The human race and planet Earth are fragile. We like to think of ourselves as pretty technologically advanced and prepared for just about anything. However, cosmically speaking, it’s pretty darn easy to wipe us from existence. Over the past few million years or so, we’ve had several close calls. We’re always in some grand danger from nuclear apocalypse, solar storms, meteor impacts, or global pandemics. What keeps us going is that we usually are unaware of it all. Yes, ignorance is bliss. Now, not all of it is doom and gloom. Sure, a giant asteroid might be out there with our name on it, but hopefully we would see it well before it became a danger. As for earthquakes, volcanoes, massive hurricanes and tsunamis, well, hopefully we get to the point where we’re better off at predicting their occurrences (at least before the super volcano at the U.S. Yellowstone National Park erupts and takes half of America with it!).
We’ve seen it all before. The movie industry makes big bucks in generating flicks about global catastrophes. They’ve covered every type of apocalyptic theme you can think of. It’s a huge draw for audiences and they’re fun to watch! But would they be as much fun if they knew just how close we’ve come to it actually happening? I’m not talking about when the dinosaurs were killed off. No, we are thinking of more recent events. We will cover some of the more major near-catastrophic events from recent recorded history. These are 15 times dear old planet Earth almost got wiped out and we had no clue!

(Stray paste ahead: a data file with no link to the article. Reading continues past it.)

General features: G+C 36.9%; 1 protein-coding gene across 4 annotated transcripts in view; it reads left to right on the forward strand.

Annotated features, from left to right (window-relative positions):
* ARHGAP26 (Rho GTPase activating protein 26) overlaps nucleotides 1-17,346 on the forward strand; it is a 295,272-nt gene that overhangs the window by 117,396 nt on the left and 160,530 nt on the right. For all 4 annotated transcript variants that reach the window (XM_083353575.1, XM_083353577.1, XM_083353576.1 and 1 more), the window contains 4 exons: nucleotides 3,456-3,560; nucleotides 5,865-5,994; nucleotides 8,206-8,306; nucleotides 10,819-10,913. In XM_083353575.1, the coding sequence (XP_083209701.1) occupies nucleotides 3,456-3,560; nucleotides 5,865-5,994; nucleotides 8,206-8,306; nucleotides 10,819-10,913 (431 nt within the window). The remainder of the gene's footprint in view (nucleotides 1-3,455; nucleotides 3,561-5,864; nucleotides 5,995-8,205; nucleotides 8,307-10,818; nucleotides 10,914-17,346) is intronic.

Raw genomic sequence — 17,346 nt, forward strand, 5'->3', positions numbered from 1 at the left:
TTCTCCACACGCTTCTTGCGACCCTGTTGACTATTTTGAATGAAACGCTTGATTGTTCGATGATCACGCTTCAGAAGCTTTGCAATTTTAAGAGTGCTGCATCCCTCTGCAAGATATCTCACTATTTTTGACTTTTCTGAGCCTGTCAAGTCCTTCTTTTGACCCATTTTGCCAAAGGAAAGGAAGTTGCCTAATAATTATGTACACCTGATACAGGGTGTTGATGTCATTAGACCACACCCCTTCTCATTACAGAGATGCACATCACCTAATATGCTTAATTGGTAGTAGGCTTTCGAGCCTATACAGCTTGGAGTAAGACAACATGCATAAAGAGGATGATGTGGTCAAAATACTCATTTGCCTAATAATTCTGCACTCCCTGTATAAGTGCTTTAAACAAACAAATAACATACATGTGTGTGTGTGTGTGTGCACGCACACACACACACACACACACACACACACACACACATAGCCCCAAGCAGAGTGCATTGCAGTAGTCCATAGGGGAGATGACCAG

15 The Damascus Missile
The U.S. Titan II Launch Complex 374-7, north of Damascus, Arkansas, was the site of the most publicized disaster involving a Titan II nuclear missile. It was September 19, 1980, during routine maintenance, when an Air Force repairman dropped a heavy wrench socket, which fell toward the bottom of the missile silo. The socket struck the missile, causing a leak from a pressurized fuel tank. The complex and surrounding area was immediately evacuated. A specialized repair team was called in but it was too late. The missile exploded 8 hours later; one airman did not make it, 21 other military personnel were injured. The blast destroyed the silo, and blew the 740-ton silo door of reinforced concrete and steel over 200 feet into the air. Luckily the 9-megaton nuclear warhead was blown over 600 feet away, but it did not detonate. Safeguards operated correctly and tests revealed that there was no radioactive contamination. The Air Force sealed the complex with soil, gravel, and concrete debris.
14 The Spanish Flu